Chair: Martin Gill

Panellists:
Michael Cummings – President at Cummings Security Consulting, LLC (US)
Roy Cooper – Organiser of Security TWENTY Regional road shows and Managing Director at Professional Security Magazine (UK)
Erik de Vries CPP PSP – Owner at DutchRisk BV (Netherlands)

Key points

Mike Cummings emphasises the point that the key to communicating good security is for security professionals to fully understand the business they work for (the key to adding value), which has particular significance because as a consultant Mike has often noted a disconnect between the work of security and organisational strategic goals and Mission. There is no excuse because there are a lot of resources available, many provided by security associations. Another angle is to promote collaboration, to bring people to the table. The security world does not have a spokesperson and that is a gap, but it means the security profession needs to speak up about its successes and be committed to doing so. These are routes to challenging the perception that security can be treated as a commodity.

Roy Cooper points to the tendency of the security world to understate its achievements as a major barrier to effective awareness generation. He only partly accepts the criticism that the security press is to blame, noting that organisations don’t make it easy to identify good news; often it has to be teased out of them. There is often more attention on failures, it can be easier to identify them, and he cites the recent attention on security failures during the Manchester bombings as an example.  There is no doubt that the security world has much to celebrate and points to the OSPAs as an illustration. Conferences provide an opportunity, engaging speakers from outside the sector, but they are not easy to find. Another option is to engage the national press. He calls on the security sector to have the political will to be different.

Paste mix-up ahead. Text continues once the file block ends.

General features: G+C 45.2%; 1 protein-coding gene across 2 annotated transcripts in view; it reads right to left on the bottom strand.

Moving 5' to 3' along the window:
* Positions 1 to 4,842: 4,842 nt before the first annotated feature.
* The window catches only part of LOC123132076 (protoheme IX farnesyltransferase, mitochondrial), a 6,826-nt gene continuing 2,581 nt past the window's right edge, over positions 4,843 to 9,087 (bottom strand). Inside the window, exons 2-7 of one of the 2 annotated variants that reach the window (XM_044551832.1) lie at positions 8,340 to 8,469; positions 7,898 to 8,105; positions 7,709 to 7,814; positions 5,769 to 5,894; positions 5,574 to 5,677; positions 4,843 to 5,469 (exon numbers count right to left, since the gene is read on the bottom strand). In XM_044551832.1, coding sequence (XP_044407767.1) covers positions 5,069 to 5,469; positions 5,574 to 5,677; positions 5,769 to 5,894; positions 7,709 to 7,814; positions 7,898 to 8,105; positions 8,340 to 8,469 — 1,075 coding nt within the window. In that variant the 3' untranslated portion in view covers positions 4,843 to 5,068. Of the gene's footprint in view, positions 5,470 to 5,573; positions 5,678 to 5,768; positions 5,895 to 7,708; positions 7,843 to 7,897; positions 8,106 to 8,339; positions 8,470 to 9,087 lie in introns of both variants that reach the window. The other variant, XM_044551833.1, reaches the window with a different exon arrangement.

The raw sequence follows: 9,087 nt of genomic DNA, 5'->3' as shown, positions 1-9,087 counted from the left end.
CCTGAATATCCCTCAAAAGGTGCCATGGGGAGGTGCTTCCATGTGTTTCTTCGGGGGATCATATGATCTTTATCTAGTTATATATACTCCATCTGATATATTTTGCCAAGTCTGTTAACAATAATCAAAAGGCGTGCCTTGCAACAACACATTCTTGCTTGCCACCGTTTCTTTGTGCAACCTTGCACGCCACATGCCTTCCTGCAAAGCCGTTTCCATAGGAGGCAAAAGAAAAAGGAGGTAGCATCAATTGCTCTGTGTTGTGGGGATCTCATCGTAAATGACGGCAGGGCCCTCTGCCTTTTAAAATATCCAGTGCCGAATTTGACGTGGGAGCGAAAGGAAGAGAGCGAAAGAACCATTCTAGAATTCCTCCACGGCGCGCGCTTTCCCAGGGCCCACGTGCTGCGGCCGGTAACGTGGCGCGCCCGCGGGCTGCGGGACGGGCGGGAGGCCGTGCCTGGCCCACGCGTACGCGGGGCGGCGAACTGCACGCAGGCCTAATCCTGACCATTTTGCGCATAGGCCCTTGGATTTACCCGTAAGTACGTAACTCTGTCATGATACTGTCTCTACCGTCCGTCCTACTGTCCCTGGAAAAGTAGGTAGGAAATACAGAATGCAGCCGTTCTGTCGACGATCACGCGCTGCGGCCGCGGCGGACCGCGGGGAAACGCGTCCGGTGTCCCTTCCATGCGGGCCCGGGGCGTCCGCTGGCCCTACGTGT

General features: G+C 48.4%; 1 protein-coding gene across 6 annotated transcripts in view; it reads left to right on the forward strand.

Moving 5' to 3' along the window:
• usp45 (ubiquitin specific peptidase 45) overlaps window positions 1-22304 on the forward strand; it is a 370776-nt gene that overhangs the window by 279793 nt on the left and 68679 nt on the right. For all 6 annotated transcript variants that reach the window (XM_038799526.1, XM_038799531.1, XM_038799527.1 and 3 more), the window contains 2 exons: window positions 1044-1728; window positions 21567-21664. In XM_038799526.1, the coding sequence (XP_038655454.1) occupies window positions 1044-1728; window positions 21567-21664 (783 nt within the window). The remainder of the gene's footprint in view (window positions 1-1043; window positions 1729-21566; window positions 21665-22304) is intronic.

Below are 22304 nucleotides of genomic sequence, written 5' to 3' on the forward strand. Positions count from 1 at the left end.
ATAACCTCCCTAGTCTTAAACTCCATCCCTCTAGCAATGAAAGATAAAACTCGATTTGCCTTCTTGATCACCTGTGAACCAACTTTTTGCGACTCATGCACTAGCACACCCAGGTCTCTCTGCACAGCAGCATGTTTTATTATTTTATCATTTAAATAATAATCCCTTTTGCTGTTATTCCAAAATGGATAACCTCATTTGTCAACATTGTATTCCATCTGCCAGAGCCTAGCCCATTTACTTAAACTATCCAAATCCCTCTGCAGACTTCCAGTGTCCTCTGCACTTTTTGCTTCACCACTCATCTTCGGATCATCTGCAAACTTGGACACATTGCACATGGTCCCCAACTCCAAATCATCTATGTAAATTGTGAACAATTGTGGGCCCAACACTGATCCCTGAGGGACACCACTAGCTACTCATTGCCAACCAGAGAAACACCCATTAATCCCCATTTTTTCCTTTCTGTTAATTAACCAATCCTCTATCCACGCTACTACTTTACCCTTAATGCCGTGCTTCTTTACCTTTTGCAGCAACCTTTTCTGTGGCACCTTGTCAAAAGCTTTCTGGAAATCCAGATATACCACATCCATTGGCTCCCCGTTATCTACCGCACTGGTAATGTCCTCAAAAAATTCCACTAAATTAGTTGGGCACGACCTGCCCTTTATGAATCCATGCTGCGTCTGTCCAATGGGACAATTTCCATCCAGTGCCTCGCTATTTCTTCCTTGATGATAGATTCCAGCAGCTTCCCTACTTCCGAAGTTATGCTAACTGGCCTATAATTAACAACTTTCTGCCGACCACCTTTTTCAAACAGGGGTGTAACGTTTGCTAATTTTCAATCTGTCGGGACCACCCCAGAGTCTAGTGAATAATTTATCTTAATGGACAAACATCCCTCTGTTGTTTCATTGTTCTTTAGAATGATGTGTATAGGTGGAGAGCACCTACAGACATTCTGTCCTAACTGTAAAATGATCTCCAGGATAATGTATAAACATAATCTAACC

Erik De Vries highlights the importance of a positive security culture; that is the key to generating engagement, and it is largely about soft skills, and it can be driven from the centre across domains. The key is to create awareness at the top of organisation and to filter awareness from there. A limit is that security managers are often not good salespeople, and especially weak in selling their own successes. He gives an example of a CEO invited to talk at a security conference, started by showing some aspirins and said that this is what security brings me, headaches. Security enables business and it needs to highlight this.

The discussion in this webinar reminds us that being effective, and showing one is effective are distinctly different entities, and the former is no guarantee of the latter. The security world has made great strides in improving itself, and while there is still plenty to do it remains true that a major gap is the tendency for security people to understand their success, and for others, not least the press, to focus on what goes wrong. There is no short cut here, it requires the security sector as a whole to rise to the challenge.

Martin Gill
17th November 2020